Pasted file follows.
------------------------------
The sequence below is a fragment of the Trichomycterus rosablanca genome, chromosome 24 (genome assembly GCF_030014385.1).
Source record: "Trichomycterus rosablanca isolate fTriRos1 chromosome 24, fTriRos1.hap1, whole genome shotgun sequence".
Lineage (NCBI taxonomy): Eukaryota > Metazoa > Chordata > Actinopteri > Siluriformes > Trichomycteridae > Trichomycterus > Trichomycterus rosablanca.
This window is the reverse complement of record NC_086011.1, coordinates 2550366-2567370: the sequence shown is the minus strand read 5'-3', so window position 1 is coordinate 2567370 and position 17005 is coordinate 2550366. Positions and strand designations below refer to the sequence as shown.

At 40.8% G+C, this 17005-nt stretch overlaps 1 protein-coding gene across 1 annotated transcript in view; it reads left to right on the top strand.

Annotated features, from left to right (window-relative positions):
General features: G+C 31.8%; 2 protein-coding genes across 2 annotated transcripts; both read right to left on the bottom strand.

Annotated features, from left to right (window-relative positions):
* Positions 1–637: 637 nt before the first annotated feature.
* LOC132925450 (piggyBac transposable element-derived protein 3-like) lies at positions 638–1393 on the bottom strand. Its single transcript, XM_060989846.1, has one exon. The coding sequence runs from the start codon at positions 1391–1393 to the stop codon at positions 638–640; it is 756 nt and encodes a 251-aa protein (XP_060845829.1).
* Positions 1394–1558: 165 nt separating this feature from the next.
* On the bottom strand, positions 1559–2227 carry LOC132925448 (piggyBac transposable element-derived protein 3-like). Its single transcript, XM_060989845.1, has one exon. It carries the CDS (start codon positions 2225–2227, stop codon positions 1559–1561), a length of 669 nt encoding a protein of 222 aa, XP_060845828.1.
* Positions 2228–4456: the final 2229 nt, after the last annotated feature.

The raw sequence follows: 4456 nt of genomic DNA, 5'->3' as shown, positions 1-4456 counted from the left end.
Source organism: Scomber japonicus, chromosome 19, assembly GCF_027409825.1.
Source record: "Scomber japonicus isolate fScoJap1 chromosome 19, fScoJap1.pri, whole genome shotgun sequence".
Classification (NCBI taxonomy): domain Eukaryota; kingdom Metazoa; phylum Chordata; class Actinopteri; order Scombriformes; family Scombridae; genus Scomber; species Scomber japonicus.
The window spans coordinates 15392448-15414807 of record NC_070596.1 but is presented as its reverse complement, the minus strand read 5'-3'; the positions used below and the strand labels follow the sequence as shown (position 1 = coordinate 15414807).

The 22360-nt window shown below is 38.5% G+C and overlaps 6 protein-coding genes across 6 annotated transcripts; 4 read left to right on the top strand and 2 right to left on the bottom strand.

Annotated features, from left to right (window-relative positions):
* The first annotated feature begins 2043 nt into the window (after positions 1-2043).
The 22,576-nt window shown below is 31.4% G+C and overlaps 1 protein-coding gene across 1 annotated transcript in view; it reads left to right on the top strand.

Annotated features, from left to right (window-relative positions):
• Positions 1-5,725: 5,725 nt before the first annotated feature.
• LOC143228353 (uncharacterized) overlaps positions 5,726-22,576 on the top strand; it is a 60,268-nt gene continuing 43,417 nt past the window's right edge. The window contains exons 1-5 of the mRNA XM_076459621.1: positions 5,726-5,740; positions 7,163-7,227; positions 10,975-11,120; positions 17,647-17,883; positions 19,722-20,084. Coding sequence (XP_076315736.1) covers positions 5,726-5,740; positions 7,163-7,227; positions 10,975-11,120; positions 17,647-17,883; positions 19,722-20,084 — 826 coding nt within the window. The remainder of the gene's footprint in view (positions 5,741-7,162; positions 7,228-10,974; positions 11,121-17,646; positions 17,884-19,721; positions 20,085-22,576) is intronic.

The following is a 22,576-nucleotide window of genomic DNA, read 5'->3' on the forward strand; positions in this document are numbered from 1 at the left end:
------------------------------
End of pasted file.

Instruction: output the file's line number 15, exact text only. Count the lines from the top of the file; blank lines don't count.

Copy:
Source organism: Scomber japonicus, chromosome 19, assembly GCF_027409825.1.